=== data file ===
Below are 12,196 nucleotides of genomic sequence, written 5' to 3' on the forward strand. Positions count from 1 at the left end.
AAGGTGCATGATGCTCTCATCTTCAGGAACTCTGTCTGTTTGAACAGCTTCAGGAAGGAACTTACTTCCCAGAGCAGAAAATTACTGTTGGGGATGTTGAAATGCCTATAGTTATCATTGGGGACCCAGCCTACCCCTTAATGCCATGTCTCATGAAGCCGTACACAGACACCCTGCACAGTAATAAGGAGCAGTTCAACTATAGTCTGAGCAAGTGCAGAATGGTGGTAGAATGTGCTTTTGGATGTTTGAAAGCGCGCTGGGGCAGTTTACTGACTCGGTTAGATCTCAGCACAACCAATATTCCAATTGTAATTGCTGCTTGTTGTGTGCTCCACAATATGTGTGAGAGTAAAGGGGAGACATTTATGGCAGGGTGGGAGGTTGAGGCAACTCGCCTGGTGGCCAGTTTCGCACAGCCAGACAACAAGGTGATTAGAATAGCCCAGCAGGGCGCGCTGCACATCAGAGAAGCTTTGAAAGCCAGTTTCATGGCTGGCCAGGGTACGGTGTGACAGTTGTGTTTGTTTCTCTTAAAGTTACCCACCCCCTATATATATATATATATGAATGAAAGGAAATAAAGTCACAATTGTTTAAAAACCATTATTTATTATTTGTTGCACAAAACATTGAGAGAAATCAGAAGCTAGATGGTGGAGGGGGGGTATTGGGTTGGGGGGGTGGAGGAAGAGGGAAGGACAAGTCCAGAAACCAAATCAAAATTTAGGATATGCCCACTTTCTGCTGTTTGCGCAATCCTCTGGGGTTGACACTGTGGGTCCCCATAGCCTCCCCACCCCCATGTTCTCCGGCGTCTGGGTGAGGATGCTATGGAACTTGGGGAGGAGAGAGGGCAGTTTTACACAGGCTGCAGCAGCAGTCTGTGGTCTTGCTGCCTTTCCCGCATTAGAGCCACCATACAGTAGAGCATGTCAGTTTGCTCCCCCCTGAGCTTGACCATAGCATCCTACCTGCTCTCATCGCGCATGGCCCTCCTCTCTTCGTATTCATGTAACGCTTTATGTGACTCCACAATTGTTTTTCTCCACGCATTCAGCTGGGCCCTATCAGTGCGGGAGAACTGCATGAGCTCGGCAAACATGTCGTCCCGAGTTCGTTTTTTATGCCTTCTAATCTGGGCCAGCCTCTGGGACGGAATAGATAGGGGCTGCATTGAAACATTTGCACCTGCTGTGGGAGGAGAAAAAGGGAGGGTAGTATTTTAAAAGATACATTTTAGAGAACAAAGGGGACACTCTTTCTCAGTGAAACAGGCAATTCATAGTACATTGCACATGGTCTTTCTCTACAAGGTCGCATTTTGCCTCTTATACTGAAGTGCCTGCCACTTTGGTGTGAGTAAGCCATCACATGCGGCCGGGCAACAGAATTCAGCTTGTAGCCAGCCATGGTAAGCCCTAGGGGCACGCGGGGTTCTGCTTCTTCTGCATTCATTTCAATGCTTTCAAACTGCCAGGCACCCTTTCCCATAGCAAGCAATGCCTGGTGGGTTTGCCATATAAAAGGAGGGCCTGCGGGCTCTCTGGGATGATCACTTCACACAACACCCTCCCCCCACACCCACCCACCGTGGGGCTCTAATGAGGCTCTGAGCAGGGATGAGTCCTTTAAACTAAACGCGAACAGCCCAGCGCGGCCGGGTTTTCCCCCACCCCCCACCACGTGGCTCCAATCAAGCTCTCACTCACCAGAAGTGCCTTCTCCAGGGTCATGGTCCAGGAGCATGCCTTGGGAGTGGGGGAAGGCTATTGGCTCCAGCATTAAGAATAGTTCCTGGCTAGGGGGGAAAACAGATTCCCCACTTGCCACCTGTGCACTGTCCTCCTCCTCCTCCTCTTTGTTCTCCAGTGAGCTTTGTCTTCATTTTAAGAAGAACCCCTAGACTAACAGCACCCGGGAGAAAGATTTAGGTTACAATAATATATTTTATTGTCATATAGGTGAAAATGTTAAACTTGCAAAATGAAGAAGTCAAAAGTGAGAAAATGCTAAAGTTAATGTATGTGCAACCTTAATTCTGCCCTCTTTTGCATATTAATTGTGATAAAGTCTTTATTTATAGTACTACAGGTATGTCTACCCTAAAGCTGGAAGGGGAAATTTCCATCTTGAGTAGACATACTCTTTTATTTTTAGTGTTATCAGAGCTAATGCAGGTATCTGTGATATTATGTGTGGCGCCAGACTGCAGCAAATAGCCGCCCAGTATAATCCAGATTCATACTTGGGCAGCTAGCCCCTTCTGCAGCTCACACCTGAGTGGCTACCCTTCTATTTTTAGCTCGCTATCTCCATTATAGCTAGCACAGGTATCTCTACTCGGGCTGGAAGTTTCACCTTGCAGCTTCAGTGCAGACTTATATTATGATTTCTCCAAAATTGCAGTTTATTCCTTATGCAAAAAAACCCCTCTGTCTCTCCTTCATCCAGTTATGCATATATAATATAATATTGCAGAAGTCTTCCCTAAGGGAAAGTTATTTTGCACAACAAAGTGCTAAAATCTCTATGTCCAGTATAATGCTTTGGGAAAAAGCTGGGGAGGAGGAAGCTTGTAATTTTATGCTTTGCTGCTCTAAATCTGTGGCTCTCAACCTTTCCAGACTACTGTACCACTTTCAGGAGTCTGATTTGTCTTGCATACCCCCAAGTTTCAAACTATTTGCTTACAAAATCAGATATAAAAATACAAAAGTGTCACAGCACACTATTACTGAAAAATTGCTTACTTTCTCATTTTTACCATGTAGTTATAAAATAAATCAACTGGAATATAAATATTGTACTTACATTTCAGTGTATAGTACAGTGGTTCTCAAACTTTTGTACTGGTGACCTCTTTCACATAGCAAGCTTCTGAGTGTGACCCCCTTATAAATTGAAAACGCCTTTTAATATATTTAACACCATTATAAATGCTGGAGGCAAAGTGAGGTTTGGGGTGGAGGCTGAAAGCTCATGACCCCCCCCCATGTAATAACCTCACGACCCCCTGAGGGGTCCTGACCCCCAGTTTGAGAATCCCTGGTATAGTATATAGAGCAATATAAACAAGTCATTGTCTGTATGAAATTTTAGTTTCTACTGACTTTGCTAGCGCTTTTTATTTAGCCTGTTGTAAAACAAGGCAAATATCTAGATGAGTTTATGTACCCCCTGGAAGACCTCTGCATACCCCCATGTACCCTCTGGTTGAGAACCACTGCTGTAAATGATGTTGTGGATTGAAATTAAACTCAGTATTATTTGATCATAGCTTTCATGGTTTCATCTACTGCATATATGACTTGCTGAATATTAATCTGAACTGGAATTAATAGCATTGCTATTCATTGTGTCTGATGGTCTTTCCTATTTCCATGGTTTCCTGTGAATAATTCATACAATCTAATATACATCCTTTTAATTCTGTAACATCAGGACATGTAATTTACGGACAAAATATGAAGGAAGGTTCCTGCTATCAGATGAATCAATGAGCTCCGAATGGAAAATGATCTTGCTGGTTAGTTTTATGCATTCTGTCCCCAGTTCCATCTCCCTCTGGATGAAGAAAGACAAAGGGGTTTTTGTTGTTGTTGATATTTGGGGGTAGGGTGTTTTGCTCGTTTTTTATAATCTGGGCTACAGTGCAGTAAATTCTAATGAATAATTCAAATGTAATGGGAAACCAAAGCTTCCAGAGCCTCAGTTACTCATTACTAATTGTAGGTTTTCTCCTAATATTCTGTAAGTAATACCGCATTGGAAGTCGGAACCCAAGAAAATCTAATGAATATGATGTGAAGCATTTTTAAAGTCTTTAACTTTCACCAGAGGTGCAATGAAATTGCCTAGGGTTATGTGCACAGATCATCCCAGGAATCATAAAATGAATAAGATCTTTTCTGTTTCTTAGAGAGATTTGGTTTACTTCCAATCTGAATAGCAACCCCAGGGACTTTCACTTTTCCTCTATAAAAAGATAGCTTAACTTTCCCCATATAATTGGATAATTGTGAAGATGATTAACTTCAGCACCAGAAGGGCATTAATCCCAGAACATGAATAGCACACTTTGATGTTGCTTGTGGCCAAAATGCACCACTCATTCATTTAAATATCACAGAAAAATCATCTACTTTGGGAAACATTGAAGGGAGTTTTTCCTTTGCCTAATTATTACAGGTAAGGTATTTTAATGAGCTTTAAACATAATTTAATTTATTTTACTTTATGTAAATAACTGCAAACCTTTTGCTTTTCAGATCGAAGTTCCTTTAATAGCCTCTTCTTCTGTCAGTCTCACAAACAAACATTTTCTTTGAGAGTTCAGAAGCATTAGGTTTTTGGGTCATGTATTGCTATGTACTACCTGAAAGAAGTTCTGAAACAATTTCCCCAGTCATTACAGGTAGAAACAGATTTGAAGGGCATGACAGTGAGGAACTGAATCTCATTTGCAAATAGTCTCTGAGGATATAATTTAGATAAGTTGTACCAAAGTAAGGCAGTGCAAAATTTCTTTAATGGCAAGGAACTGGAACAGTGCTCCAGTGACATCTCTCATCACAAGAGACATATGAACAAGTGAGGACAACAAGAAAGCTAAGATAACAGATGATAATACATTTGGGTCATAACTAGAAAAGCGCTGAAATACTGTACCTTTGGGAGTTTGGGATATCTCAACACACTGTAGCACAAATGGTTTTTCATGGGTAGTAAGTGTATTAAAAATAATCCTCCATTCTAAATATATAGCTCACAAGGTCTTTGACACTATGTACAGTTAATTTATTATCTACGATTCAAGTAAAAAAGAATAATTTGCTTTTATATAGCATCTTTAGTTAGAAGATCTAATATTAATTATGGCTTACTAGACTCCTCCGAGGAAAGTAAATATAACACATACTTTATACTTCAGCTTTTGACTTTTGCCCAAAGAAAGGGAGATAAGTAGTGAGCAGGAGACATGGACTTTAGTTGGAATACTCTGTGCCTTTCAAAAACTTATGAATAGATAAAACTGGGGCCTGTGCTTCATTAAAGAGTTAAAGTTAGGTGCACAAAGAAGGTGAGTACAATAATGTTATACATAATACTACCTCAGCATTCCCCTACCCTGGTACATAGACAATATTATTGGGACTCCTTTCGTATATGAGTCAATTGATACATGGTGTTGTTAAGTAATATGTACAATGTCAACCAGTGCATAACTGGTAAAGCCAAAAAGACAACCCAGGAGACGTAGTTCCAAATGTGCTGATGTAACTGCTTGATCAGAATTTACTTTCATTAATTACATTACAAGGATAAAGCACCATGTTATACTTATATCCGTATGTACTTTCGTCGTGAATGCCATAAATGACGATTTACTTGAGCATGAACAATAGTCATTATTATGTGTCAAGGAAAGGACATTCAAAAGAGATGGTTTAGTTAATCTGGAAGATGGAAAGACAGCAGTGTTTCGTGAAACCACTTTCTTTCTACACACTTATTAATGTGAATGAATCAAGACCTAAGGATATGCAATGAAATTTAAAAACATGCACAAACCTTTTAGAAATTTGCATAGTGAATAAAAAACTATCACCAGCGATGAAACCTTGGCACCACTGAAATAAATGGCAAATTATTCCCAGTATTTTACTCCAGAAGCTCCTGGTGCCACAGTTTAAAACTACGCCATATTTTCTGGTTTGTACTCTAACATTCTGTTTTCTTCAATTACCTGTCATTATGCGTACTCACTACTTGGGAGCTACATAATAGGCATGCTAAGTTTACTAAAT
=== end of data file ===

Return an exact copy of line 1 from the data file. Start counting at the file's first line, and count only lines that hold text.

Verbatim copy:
Below are 12,196 nucleotides of genomic sequence, written 5' to 3' on the forward strand. Positions count from 1 at the left end.